Just as estate agents tell you that the most important things about buying a house are “location, location, location”, so with natural history it’s “recording, recording, recording”….
Finally, I am getting organised and sorting out my data so I can send it off to the relevant people and organisations who collect such things. I started collecting data properly only a year or so ago, and even then wasn’t completely confident enough in my identification skills to be sure that the data would be useful. However, several things this last year have convinced me otherwise.
Wandering around the wet woods near my house, over a year ago I came across the rather lovely liverwort Trichocolea tomentella; judging from the field guide I could see that it wasn’t that common in Sussex, but it was only when I mentioned it to Tom Ottley, the county recorder, on the first time I tagged along to the BBS south-east group that I had a sense that it was a nice record.
While walking the same part of the woods some months later I noticed a sedge I didn’t recognise; it was only when I brought it home and keyed it out that I realised that it was almost certainly Carex canescens (White sedge), another unusual species around here. Noticing that it wasn’t recorded at all in that 1km grid square for the Flora of Ashdown Forest, I sent it off to Mike Shaw, the west Sussex recorder for vascular plants, who confirmed the record.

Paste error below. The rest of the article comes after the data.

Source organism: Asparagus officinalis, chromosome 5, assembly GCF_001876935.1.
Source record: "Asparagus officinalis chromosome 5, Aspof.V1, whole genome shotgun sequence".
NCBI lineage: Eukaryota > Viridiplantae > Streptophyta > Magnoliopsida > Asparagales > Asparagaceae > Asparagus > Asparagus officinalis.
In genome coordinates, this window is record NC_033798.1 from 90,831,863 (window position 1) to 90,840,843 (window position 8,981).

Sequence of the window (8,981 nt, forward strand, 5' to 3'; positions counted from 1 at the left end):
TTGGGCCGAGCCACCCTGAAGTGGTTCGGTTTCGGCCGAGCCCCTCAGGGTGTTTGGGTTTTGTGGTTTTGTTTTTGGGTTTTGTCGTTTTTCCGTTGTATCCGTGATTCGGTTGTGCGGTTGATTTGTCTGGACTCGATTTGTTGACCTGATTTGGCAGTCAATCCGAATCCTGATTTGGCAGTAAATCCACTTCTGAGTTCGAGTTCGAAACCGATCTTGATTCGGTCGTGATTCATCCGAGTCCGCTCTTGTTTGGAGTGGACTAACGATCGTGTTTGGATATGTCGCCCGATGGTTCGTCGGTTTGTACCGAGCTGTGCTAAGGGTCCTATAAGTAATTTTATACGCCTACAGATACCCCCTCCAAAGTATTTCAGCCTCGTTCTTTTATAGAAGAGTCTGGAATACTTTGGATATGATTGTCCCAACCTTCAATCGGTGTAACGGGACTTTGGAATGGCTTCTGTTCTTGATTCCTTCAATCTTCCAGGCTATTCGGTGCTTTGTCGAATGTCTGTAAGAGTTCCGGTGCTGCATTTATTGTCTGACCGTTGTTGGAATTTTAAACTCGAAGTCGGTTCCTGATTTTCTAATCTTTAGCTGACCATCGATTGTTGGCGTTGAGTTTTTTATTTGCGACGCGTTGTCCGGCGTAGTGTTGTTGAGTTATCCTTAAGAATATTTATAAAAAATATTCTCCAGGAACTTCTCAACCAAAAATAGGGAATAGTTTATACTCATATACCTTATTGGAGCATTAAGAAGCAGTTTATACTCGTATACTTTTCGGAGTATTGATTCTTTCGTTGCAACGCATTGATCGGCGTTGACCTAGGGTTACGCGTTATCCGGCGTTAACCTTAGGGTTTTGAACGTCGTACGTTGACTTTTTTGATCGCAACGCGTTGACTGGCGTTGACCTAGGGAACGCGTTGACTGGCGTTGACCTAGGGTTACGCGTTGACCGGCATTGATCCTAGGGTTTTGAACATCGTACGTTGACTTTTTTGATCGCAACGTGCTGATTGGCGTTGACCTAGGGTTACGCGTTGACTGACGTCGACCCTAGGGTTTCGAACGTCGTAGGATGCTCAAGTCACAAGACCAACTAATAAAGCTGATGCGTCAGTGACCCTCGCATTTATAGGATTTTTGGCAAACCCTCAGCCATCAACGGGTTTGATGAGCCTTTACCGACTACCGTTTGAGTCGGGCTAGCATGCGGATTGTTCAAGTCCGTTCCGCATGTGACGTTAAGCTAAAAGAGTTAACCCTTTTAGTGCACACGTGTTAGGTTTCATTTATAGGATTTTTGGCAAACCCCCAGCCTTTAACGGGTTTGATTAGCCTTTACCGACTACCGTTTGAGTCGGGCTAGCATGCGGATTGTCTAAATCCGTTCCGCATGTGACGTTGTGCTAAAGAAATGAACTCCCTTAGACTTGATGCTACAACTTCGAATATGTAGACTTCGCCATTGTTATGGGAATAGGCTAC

So yes, it’s true, as everyone has been telling me, everyone can contribute good records for baseline biological data. It’s only by knowing what we’ve got and where it is that we know how scarce or common it is and whether its distribution and abundance has changed at all. I really don’t consider myself an expert at all, so it’s useful to know that even stuff you notice while out walking the dog can be valuable, and so submitting the data is really, really important.
There are several groups for which data collection is quite thorough; hoverfly records are picked up from iSpot and the group on Facebook, as well as more traditional routes, by Roger Morris, so my few sightings have been hoovered up there.
In addition, I’m now being rather more systematic in my recording, especially with the bryophytes. Even the first one I sent Tom a couple of weeks ago turned out to be interesting. I came across a small moss on one of the ash trees right in the centre of the village earlier in the year, and was quite pleased that I’d actually managed to identify it as Syntrichia papillosa; it’s not rare or anything, but it’s not that common, as that green dot on the map that Tom sent back to me makes clear.
So, at last, I’m recording, and sharing.